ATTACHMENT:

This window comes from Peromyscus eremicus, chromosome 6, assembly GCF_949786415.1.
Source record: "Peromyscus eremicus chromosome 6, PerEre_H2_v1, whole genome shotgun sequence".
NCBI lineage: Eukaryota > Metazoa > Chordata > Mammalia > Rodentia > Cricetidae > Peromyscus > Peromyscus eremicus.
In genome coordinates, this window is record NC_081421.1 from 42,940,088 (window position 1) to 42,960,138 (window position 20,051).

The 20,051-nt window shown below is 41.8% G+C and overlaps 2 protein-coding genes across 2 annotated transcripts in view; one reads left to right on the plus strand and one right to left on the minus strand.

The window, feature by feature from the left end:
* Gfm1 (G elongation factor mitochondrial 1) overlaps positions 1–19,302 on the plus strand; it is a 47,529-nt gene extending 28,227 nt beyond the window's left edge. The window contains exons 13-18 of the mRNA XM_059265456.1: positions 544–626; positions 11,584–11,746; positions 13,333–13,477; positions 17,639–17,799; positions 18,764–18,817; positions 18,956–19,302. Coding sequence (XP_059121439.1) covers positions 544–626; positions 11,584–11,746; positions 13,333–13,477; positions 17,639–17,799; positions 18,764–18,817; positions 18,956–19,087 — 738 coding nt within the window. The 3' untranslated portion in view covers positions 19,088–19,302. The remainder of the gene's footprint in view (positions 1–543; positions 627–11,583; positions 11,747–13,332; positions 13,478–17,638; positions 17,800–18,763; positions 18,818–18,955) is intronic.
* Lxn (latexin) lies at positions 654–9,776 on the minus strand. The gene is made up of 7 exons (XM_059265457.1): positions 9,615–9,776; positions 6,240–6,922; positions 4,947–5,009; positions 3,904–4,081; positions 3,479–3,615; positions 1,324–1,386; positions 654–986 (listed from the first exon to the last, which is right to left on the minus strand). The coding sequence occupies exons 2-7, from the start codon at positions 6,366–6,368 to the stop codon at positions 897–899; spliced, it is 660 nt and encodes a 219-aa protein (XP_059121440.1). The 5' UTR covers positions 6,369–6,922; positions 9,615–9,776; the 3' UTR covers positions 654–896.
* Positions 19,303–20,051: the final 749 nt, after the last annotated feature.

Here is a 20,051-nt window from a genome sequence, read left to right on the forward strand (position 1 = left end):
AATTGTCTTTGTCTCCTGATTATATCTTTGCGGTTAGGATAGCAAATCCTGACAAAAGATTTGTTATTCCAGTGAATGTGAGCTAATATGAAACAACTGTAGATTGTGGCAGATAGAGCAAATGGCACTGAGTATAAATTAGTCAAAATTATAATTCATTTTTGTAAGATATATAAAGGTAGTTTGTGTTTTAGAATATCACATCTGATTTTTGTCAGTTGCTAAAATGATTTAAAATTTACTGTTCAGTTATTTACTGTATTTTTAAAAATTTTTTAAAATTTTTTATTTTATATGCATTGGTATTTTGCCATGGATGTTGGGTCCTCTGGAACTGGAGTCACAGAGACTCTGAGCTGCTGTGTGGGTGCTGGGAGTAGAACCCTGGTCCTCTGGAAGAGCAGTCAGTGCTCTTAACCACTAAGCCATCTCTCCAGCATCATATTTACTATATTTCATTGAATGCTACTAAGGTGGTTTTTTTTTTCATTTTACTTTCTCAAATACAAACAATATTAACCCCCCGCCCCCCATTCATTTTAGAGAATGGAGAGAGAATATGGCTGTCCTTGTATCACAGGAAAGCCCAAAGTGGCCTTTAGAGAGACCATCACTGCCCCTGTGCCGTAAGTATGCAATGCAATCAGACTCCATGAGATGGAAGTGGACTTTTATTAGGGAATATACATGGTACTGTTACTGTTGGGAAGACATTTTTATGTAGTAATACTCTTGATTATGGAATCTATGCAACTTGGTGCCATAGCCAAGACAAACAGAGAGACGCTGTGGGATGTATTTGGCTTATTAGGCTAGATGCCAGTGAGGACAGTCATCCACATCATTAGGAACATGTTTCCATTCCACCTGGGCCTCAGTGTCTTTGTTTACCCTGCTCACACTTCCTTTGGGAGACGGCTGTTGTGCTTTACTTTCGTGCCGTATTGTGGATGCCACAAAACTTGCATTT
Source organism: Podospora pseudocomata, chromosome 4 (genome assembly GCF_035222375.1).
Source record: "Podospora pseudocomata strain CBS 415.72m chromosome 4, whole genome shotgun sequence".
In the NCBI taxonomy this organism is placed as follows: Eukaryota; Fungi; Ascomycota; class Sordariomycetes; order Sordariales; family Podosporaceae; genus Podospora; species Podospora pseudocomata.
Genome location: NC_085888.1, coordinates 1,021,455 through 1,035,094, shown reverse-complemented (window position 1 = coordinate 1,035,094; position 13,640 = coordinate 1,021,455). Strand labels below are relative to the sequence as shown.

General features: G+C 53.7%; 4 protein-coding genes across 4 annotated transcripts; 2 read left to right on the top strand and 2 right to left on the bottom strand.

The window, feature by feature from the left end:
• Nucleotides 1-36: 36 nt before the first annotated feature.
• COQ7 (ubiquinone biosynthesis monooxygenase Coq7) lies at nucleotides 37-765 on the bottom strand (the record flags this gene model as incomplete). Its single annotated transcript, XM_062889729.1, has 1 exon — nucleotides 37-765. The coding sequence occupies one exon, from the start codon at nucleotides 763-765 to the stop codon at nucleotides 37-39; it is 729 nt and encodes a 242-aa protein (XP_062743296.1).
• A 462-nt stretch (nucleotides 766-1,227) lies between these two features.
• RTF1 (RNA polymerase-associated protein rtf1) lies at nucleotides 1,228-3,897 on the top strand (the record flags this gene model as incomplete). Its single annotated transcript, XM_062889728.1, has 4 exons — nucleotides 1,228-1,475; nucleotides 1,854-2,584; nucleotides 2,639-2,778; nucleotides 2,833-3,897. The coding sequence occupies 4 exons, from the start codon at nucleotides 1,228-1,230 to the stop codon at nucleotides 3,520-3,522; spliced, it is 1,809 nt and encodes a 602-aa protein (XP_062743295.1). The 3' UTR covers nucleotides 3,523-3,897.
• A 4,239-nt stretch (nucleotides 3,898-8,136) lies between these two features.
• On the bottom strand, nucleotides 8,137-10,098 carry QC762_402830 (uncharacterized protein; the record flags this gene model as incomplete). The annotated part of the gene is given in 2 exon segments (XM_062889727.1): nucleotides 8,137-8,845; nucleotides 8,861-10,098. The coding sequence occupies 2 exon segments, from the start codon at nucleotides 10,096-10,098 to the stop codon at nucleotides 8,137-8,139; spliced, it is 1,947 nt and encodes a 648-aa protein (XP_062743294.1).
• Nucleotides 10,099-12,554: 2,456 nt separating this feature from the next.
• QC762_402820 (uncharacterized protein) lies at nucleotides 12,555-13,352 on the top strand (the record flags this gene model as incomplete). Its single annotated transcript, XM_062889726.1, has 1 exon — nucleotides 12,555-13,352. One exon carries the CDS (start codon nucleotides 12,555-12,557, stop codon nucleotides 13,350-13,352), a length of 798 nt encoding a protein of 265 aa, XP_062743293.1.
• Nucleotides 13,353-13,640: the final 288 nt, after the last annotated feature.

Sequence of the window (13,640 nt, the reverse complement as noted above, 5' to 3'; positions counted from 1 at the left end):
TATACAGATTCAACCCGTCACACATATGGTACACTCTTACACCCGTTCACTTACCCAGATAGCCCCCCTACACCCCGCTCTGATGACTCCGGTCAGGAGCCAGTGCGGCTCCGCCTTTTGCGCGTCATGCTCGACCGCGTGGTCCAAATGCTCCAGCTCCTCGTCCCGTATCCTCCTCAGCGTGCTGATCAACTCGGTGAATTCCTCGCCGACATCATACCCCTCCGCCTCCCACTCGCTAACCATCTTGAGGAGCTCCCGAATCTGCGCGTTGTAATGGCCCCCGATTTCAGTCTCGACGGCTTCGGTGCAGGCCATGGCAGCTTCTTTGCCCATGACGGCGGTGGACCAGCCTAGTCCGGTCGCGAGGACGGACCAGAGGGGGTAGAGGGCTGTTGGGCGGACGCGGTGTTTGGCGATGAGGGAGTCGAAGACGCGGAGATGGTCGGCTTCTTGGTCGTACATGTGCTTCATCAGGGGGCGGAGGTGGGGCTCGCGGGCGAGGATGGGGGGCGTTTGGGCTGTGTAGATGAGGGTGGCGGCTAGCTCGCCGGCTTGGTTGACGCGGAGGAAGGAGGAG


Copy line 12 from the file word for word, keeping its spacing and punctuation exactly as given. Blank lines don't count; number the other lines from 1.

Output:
Source organism: Podospora pseudocomata, chromosome 4 (genome assembly GCF_035222375.1).